Spray sunscreen may not be as safe as we thought it was. In spite of its convenience, federal health officials think that it could come with serious side affects. The FDA (Food and Drug Administration) began its investigation into the safety of spray sunscreens back in 2011, but it has yet to publish its findings. Consumer Reports, on the other hand, recently published warnings that the safety of spray sunscreens is uncertain and they should not be used on children.

Consumer Reports says that pending the release of the FDA's findings, parents should not buy the products for their children. The consumer safety organization also removed a spray sunscreen (Ocean Potion Kids Instant Dry Mist SPF 50) from its list of recommended sunscreens.

Nanoparticles in Spray Sunscreens Could Be Dangerous if Inhaled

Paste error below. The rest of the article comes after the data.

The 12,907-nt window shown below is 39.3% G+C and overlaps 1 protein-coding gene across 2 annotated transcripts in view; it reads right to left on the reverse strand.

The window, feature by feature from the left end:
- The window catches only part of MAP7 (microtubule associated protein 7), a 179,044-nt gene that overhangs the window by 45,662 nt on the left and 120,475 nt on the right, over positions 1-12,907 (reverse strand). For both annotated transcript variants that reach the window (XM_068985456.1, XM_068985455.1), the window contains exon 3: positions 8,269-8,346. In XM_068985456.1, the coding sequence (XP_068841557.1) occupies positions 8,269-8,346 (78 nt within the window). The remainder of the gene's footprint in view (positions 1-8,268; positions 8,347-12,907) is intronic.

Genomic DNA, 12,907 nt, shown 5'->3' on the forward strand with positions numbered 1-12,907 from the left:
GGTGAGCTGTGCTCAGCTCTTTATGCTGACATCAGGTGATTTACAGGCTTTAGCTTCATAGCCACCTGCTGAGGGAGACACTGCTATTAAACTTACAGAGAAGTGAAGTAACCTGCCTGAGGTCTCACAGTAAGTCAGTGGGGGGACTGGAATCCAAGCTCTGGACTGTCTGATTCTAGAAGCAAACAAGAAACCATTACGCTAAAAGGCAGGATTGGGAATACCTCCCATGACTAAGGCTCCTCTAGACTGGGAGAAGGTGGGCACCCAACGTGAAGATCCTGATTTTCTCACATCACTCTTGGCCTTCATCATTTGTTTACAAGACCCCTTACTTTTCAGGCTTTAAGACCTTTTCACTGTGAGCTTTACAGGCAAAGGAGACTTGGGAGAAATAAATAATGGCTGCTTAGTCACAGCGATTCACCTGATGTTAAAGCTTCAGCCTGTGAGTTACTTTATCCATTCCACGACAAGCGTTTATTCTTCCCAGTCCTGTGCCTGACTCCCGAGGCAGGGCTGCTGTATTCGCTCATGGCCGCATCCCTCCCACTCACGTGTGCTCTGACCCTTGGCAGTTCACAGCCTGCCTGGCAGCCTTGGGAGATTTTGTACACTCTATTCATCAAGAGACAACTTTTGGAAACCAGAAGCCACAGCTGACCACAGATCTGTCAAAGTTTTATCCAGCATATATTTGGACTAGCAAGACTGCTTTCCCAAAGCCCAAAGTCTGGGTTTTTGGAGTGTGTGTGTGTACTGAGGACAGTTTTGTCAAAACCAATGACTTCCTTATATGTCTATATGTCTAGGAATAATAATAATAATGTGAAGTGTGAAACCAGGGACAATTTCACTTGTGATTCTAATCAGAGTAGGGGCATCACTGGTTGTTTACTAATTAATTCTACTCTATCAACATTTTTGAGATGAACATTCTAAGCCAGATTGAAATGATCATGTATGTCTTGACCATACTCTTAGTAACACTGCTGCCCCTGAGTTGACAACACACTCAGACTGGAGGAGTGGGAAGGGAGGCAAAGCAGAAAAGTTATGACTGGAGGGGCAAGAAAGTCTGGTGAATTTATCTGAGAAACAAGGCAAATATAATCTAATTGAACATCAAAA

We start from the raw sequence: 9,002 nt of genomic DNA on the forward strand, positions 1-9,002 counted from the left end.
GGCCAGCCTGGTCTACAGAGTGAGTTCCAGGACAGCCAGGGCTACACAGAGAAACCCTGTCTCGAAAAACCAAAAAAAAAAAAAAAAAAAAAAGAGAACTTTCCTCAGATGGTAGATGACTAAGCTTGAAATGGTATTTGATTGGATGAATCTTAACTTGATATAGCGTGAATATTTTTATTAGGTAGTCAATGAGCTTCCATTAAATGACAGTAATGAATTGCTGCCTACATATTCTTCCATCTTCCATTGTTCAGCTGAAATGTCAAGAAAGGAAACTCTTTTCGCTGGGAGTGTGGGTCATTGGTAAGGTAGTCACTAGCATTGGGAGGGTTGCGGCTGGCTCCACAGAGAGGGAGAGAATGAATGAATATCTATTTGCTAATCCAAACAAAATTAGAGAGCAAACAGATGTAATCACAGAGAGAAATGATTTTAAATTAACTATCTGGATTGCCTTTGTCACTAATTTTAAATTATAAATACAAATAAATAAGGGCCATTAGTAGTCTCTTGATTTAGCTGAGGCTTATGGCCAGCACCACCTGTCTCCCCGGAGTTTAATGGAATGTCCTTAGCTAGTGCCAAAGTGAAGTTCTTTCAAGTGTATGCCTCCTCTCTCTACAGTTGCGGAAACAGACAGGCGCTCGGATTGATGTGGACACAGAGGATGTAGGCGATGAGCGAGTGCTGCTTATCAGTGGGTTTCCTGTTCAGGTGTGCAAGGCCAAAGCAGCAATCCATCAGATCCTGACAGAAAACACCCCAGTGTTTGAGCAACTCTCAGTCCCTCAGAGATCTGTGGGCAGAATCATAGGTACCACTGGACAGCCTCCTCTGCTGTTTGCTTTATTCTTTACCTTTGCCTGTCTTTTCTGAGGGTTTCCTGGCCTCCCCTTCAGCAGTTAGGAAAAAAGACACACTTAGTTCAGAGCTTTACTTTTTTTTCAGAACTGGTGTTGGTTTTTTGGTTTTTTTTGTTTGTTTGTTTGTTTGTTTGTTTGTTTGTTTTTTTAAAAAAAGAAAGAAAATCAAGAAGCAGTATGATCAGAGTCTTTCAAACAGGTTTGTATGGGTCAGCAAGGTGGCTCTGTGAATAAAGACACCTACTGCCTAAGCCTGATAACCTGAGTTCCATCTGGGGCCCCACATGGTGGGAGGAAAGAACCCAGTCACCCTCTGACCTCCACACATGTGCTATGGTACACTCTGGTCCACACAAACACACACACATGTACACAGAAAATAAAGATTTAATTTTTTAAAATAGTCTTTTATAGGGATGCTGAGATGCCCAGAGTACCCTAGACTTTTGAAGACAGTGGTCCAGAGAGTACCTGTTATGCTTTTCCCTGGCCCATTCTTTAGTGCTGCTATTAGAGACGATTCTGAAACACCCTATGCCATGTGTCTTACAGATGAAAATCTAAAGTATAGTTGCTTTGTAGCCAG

According to testing performed by Consumer Reports in the past, certain sunscreens have nanoparticals in them, which have been proven to cause developmental problems in animals. The FDA is currently evaluating whether these nanoparticles are even more dangerous when applied in spray sunscreens due to the danger of them being inhaled.

The American Academy of Dermatology has also issued warnings regarding spray skin products. The academy recommends spraying these products on one's hands, and then applying them to the skin. It also advises not to spray the products in the vicinity of the mouth and face.

Consumers Injured by Dangerous Products Can Fight Back

Many consumer products that are intended to keep us safe and healthy -- like sunscreens, pharmaceutical drugs, motor vehicle air bags, and other products -- could have the potential to cause more harm than good. Consumers who are injured by these products, due to no fault of their own, may wish to look into the pursuit of personal injury claims for damages relating to their injuries. A successfully navigated personal injury claim relating to a defective product can help victims obtain vital financial assistance to pay for their medical care.